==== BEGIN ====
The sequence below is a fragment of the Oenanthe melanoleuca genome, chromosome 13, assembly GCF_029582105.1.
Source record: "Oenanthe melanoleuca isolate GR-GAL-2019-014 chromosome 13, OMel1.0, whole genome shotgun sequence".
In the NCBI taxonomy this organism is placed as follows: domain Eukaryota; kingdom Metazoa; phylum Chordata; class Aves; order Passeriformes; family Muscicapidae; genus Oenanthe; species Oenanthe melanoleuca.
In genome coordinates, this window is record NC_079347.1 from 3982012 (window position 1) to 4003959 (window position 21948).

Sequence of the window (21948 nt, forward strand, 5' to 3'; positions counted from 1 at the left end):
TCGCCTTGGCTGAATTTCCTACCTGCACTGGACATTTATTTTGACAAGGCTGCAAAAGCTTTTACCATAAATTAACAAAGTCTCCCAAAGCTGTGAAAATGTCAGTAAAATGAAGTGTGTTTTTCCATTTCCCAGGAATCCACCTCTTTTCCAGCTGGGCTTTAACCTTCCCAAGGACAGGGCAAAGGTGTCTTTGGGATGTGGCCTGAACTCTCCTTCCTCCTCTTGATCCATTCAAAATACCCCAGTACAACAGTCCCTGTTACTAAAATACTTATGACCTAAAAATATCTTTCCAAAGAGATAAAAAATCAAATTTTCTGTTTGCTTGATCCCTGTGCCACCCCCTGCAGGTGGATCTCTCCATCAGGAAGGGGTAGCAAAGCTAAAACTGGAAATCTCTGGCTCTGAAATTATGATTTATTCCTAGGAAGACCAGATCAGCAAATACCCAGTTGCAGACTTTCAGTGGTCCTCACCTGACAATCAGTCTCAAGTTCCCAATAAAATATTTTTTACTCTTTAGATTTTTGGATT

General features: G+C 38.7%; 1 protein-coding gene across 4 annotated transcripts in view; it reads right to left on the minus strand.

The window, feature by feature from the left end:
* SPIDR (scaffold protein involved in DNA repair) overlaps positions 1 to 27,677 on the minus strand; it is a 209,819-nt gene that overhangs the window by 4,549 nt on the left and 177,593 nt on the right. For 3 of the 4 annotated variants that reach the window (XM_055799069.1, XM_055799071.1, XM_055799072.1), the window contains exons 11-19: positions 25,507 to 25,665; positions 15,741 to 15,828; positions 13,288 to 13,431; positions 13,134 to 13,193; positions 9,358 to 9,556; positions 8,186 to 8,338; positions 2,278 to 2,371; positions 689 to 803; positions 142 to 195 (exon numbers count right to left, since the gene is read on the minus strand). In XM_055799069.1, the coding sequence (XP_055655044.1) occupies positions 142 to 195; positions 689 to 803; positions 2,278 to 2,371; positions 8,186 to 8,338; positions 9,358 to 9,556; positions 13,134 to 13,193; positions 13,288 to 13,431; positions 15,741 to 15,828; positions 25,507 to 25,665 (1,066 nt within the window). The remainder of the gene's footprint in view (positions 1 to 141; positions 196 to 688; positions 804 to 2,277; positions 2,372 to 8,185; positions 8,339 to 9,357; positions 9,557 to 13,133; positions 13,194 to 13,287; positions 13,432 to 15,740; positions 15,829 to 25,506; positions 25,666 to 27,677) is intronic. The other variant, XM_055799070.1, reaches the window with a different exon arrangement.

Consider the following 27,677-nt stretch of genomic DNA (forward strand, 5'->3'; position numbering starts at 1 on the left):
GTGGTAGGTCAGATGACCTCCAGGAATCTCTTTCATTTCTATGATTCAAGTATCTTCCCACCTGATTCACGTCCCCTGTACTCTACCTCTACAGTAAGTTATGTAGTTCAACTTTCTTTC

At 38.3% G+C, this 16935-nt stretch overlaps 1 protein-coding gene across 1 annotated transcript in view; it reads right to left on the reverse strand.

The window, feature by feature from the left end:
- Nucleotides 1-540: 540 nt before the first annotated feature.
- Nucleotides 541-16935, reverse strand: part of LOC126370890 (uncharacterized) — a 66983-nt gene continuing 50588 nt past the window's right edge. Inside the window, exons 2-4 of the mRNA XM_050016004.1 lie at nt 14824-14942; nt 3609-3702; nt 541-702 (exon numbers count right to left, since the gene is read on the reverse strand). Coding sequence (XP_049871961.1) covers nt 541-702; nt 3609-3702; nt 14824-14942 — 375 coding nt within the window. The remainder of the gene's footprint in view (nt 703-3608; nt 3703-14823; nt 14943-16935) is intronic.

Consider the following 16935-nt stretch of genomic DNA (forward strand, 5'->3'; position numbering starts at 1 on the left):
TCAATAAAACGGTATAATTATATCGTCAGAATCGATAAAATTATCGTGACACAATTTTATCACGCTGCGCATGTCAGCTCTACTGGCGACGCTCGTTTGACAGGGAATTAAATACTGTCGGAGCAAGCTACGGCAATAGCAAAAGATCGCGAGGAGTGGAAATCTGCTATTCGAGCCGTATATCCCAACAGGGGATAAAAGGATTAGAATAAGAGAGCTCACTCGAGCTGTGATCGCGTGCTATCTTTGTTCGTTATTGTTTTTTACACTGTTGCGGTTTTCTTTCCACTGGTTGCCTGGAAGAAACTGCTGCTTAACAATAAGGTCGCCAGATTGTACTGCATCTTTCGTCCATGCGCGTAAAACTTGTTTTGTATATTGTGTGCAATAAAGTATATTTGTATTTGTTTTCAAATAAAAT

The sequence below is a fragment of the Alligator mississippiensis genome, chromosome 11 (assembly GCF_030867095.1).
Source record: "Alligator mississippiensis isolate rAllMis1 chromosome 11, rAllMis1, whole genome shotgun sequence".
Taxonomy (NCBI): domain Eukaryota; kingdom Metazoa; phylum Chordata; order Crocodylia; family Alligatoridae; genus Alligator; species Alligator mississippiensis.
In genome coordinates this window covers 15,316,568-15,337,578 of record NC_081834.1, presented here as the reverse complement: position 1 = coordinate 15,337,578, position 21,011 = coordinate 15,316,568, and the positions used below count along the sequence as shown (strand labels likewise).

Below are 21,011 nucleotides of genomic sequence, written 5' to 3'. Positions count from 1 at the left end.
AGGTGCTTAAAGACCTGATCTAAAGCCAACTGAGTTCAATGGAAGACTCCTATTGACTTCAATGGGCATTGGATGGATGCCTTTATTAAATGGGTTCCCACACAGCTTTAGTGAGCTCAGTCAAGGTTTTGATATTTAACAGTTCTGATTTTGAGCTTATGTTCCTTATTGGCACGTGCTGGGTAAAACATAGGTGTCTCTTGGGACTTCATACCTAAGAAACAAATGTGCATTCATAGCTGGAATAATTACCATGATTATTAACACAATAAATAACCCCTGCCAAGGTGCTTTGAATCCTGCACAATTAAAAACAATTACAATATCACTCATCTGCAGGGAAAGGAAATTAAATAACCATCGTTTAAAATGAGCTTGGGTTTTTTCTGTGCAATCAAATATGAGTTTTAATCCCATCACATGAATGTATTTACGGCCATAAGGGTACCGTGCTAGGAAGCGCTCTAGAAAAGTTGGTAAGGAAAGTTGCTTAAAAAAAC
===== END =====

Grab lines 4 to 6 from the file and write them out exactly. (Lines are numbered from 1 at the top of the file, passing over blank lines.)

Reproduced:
In genome coordinates, this window is record NC_079347.1 from 3982012 (window position 1) to 4003959 (window position 21948).

Sequence of the window (21948 nt, forward strand, 5' to 3'; positions counted from 1 at the left end):
TCGCCTTGGCTGAATTTCCTACCTGCACTGGACATTTATTTTGACAAGGCTGCAAAAGCTTTTACCATAAATTAACAAAGTCTCCCAAAGCTGTGAAAATGTCAGTAAAATGAAGTGTGTTTTTCCATTTCCCAGGAATCCACCTCTTTTCCAGCTGGGCTTTAACCTTCCCAAGGACAGGGCAAAGGTGTCTTTGGGATGTGGCCTGAACTCTCCTTCCTCCTCTTGATCCATTCAAAATACCCCAGTACAACAGTCCCTGTTACTAAAATACTTATGACCTAAAAATATCTTTCCAAAGAGATAAAAAATCAAATTTTCTGTTTGCTTGATCCCTGTGCCACCCCCTGCAGGTGGATCTCTCCATCAGGAAGGGGTAGCAAAGCTAAAACTGGAAATCTCTGGCTCTGAAATTATGATTTATTCCTAGGAAGACCAGATCAGCAAATACCCAGTTGCAGACTTTCAGTGGTCCTCACCTGACAATCAGTCTCAAGTTCCCAATAAAATATTTTTTACTCTTTAGATTTTTGGATT